With three weeks to go until the first round of voting, France’s crowded field of presidential contenders squared off in a presidential debate last night. While Emmanuel Macron and Marine Le Pen remain the clear frontrunners, the debate’s main beneficiary was the Leftist Jean-Luc Mélenchon. Financial Times:
Early polls suggested that far-left leader Jean-Luc Mélenchon won the debate, with 25 per cent of people saying he was the most convincing. Mr Macron ranked second, with 21 per cent, while Ms Le Pen trailed with just 11 per cent. […]
Polls before the debate suggested Mr Mélenchon would take 15 per cent in the first round, well ahead of Socialist party candidate Benoît Hamon and not far behind Mr Fillon’s 17 per cent. But Mr Mélenchon will be hoping for a rise in his poll numbers this week.
If Mr Mélenchon were to edge ahead of Mr Fillon, it would mean that all the top three candidates in the election are not from the main political parties, the first time in French postwar political history.
Mélenchon has very little chance at winning the election outright, but his surge in support is notable. For one, it suggests that the French electorate is increasingly moving away from mainstream parties, spurning the established Socialists and Republicans in favor of independent alternatives on the left (Mélenchon), right (Le Pen), and center (Macron).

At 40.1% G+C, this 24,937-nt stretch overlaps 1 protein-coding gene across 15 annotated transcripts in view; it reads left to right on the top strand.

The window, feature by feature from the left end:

More immediately significant, the enthusiasm for Mélenchon raises serious questions about turnout in the second round. If Mélenchon is eliminated in the first round, as expected, will his supporters show up to vote in the runoff? Or will they stay home, seeing little point in choosing between two comparatively conservative alternatives? In an election that has been tarnished by scandals, voter abstention is set to reach record levels this year, with many French disillusioned by their likely choices. And a scenario of depressed voter turnout has always been Le Pen’s best hope for a victory, so long as she turns out her faithful base in reliable numbers while courting enough left-wing voters attracted to her anti-EU, anti-free trade populism.
In the past, the French Right and Left have ultimately united in a “Republican front” to prevent a National Front victory. But in this year’s unique climate, Macron would be wise not to take that scenario for granted—and he will surely need to get Mélenchon’s voters on board to ensure Le Pen’s defeat.